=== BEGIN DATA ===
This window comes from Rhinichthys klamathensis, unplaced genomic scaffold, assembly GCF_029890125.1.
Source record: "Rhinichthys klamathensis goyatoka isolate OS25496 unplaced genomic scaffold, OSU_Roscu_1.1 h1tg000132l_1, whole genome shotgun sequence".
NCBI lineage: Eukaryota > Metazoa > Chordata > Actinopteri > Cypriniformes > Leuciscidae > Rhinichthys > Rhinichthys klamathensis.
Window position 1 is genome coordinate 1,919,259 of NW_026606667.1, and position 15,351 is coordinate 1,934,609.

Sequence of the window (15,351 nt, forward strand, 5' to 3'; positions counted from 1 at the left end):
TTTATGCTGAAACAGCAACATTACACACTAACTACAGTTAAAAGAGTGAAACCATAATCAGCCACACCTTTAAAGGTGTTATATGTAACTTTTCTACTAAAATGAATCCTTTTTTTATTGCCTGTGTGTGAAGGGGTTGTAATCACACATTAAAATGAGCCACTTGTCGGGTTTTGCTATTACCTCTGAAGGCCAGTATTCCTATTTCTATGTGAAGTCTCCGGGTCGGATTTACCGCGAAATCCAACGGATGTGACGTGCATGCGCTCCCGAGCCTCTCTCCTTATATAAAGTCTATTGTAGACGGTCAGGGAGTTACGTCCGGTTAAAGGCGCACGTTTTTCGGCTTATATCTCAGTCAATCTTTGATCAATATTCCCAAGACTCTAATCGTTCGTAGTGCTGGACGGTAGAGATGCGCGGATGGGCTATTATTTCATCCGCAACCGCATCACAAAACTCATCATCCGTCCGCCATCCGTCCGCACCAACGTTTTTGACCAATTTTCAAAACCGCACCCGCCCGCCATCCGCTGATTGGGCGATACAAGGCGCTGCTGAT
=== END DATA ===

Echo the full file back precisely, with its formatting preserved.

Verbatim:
This window comes from Rhinichthys klamathensis, unplaced genomic scaffold, assembly GCF_029890125.1.
Source record: "Rhinichthys klamathensis goyatoka isolate OS25496 unplaced genomic scaffold, OSU_Roscu_1.1 h1tg000132l_1, whole genome shotgun sequence".
NCBI lineage: Eukaryota > Metazoa > Chordata > Actinopteri > Cypriniformes > Leuciscidae > Rhinichthys > Rhinichthys klamathensis.
Window position 1 is genome coordinate 1,919,259 of NW_026606667.1, and position 15,351 is coordinate 1,934,609.

Sequence of the window (15,351 nt, forward strand, 5' to 3'; positions counted from 1 at the left end):
TTTATGCTGAAACAGCAACATTACACACTAACTACAGTTAAAAGAGTGAAACCATAATCAGCCACACCTTTAAAGGTGTTATATGTAACTTTTCTACTAAAATGAATCCTTTTTTTATTGCCTGTGTGTGAAGGGGTTGTAATCACACATTAAAATGAGCCACTTGTCGGGTTTTGCTATTACCTCTGAAGGCCAGTATTCCTATTTCTATGTGAAGTCTCCGGGTCGGATTTACCGCGAAATCCAACGGATGTGACGTGCATGCGCTCCCGAGCCTCTCTCCTTATATAAAGTCTATTGTAGACGGTCAGGGAGTTACGTCCGGTTAAAGGCGCACGTTTTTCGGCTTATATCTCAGTCAATCTTTGATCAATATTCCCAAGACTCTAATCGTTCGTAGTGCTGGACGGTAGAGATGCGCGGATGGGCTATTATTTCATCCGCAACCGCATCACAAAACTCATCATCCGTCCGCCATCCGTCCGCACCAACGTTTTTGACCAATTTTCAAAACCGCACCCGCCCGCCATCCGCTGATTGGGCGATACAAGGCGCTGCTGAT